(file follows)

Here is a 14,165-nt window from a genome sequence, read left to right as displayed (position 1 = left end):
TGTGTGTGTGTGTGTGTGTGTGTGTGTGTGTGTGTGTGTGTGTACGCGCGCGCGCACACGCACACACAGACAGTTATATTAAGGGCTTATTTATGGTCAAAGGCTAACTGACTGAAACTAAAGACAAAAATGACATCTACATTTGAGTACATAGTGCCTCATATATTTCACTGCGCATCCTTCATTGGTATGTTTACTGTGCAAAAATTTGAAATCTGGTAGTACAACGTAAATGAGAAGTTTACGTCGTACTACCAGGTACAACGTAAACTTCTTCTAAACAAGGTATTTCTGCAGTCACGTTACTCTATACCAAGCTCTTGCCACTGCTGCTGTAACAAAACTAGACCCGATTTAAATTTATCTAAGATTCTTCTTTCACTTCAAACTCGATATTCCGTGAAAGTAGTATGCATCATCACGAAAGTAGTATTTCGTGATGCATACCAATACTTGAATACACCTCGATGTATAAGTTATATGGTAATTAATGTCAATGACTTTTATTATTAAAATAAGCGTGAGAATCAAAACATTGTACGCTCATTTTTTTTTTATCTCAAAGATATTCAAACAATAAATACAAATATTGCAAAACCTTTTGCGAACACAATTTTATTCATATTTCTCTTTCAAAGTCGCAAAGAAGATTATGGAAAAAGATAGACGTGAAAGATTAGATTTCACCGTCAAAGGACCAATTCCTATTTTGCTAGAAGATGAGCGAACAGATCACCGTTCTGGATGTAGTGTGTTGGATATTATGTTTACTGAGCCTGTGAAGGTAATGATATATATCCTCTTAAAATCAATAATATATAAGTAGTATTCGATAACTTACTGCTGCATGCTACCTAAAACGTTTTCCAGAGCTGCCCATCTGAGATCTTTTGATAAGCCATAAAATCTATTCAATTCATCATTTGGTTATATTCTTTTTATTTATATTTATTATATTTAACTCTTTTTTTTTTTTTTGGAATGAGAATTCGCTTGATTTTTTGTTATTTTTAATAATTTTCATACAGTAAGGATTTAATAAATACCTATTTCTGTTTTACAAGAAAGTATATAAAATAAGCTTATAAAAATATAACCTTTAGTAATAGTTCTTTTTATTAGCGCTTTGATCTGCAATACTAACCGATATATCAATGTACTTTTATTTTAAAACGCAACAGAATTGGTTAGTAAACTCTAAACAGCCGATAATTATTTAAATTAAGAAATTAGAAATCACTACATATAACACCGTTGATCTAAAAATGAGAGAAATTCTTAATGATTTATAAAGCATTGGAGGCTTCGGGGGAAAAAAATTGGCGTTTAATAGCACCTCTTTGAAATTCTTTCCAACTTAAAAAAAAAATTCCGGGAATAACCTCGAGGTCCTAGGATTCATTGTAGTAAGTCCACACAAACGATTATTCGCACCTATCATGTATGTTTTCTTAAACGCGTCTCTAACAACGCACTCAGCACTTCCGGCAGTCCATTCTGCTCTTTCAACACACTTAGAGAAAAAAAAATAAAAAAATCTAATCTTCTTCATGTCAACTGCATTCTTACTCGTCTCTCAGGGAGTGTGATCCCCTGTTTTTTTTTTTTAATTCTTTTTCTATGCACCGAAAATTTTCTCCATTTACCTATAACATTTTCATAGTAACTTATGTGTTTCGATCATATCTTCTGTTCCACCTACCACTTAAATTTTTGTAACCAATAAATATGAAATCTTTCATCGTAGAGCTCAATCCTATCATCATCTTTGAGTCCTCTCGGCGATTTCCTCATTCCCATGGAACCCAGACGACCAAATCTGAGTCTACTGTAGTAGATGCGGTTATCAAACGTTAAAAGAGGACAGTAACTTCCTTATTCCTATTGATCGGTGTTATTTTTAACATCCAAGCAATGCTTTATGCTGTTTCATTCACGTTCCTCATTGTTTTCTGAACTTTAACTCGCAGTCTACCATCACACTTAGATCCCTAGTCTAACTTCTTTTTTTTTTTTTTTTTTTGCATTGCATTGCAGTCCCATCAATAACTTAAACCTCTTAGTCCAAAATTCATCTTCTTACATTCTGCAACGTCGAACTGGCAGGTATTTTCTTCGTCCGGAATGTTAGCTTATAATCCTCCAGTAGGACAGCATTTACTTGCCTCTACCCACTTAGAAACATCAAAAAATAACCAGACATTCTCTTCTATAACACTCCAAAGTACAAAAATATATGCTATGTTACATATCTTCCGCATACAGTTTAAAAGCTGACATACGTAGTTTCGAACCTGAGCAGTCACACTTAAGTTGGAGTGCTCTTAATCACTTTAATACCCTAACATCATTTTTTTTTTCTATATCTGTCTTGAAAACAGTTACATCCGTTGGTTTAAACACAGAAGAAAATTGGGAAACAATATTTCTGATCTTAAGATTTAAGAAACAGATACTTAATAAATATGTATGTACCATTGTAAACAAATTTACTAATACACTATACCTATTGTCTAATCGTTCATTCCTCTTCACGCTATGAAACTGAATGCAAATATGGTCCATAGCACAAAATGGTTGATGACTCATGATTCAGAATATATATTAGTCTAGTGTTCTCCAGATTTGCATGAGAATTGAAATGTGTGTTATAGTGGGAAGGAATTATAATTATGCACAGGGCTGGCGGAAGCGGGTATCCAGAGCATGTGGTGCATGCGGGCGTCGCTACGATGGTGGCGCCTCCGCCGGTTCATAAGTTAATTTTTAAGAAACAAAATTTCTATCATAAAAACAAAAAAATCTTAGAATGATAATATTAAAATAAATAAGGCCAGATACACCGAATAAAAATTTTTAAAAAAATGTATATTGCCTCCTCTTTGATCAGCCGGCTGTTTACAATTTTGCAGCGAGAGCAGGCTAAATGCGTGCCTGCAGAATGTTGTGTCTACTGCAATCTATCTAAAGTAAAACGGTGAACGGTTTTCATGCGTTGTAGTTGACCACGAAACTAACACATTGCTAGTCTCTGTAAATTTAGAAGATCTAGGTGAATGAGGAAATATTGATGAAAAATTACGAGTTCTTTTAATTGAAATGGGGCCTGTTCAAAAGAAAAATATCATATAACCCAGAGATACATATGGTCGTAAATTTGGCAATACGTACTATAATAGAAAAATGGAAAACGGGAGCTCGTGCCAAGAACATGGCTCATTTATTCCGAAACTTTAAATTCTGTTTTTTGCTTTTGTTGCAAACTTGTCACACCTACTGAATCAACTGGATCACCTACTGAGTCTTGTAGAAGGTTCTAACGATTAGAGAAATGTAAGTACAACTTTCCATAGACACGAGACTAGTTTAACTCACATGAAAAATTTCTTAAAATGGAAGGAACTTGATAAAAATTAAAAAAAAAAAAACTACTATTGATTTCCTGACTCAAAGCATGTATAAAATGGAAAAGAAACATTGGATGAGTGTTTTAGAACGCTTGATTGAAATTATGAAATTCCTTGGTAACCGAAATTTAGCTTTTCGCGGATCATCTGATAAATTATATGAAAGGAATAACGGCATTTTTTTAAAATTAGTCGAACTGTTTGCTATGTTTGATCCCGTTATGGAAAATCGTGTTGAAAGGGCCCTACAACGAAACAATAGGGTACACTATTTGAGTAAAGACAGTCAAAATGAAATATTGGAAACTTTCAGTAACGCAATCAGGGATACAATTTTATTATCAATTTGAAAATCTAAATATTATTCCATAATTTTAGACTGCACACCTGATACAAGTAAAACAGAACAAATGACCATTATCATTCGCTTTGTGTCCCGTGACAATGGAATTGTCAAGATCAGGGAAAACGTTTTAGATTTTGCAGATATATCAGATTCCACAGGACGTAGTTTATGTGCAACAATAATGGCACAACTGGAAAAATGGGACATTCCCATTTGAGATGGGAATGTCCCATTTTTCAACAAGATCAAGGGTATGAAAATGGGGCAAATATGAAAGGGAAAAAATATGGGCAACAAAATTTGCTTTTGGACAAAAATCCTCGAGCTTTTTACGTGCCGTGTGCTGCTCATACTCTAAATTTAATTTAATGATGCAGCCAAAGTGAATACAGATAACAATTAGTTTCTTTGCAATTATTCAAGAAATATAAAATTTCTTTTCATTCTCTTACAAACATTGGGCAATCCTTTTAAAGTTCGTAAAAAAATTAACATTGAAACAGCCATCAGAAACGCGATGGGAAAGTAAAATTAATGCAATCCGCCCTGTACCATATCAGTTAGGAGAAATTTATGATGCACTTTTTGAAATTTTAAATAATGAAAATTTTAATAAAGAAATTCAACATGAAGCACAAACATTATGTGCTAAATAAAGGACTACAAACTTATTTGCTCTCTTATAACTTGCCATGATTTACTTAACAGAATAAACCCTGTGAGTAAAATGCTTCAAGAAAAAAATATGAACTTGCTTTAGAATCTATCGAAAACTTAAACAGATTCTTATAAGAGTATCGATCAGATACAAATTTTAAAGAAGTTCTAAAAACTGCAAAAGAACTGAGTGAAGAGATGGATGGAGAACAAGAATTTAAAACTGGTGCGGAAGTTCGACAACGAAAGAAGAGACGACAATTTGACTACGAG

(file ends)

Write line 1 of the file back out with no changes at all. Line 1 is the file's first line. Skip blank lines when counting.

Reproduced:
Here is a 14,165-nt window from a genome sequence, read left to right as displayed (position 1 = left end):